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Structure–Activity Relationship Studies of Acetazolamide-Based Carbonic Anhydrase Inhibitors with Activity against Neisseria gonorrhoeae

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posted on 26.03.2021, 13:40 by Chad S. Hewitt, Nader S. Abutaleb, Ahmed E. M. Elhassanny, Alessio Nocentini, Xufeng Cao, Devon P. Amos, Molly S. Youse, Katrina J. Holly, Anil Kumar Marapaka, Weiwei An, Jatinder Kaur, Aaron D. Krabill, Ahmed Elkashif, Yehia Elgammal, Amanda L. Graboski, Claudiu T. Supuran, Mohamed N. Seleem, Daniel P. Flaherty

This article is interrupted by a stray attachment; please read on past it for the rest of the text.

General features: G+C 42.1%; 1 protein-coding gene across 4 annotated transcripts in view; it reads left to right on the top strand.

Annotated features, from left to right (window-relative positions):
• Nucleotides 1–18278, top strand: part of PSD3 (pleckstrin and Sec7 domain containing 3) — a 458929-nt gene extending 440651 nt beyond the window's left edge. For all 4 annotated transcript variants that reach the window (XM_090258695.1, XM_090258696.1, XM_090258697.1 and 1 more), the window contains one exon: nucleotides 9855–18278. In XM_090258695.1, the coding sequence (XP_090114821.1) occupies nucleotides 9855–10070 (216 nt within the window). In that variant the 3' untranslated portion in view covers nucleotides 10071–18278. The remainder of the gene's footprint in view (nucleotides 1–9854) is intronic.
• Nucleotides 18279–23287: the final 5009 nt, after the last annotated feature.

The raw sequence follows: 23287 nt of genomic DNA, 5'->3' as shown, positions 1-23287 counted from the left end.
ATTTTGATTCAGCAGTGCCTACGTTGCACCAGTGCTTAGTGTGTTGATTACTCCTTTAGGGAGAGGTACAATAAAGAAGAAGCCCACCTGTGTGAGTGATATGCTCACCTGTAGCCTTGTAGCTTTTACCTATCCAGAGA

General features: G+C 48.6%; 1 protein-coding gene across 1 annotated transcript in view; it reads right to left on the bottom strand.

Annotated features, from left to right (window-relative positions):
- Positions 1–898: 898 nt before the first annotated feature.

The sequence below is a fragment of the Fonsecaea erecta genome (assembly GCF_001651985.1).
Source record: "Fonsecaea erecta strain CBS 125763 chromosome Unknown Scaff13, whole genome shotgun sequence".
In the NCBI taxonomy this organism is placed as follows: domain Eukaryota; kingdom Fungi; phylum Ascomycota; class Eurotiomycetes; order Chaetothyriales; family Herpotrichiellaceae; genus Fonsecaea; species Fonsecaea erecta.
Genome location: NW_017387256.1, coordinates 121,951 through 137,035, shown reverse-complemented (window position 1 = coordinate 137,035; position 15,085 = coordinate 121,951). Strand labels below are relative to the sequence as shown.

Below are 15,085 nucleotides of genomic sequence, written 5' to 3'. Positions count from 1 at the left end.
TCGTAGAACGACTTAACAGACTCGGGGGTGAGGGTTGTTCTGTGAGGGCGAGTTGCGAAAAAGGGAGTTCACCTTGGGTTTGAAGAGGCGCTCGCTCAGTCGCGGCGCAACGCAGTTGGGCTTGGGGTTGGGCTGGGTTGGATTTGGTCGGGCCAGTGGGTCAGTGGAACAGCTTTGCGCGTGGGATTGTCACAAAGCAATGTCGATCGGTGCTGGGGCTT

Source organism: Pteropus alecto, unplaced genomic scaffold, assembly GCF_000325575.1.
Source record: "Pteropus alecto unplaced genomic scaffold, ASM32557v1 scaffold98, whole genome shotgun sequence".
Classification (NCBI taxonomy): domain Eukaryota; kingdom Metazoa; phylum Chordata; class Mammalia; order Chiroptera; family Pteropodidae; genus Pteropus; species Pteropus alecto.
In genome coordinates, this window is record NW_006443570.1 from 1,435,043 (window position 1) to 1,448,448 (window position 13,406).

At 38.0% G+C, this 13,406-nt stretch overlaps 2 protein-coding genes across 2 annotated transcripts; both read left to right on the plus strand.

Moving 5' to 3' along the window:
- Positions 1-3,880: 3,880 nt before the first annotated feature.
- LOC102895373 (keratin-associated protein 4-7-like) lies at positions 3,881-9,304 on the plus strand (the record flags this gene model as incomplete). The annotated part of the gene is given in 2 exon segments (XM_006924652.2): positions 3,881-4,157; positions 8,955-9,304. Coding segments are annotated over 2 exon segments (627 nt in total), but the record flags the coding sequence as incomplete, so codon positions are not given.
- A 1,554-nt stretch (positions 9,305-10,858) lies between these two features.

Neisseria gonorrhoeae is an urgent threat to public health in the United States and around the world. Many of the current classes of antibiotics to treat N. gonorrhoeae infection are quickly becoming obsolete due to increased rates of resistance. Thus, there is a critical need for alternative antimicrobial targets and new chemical entities. Our team has repurposed the FDA-approved carbonic anhydrase inhibitor scaffold of acetazolamide to target N. gonorrhoeae and the bacteria’s essential carbonic anhydrase, NgCA. This study established both structure–activity and structure–property relationships that contribute to both antimicrobial activity and NgCA activity. This ultimately led to molecules 20 and 23, which displayed minimum inhibitory concentration values as low as 0.25 μg/mL equating to an 8- to 16-fold improvement in antigonococcal activity compared to acetazolamide. These analogues were determined to be bacteriostatic against the pathogen and likely on-target against NgCA. Additionally, they did not exhibit any detrimental effects in cellular toxicity assays against both a human endocervical (End1/E6E7) cell line or colorectal adenocarcinoma cell line (Caco-2) at concentrations up to 128 μg/mL. Taken together, this study presents a class of antigonococcal agents with the potential to be advanced for further evaluation in N. gonorrhoeae infection models.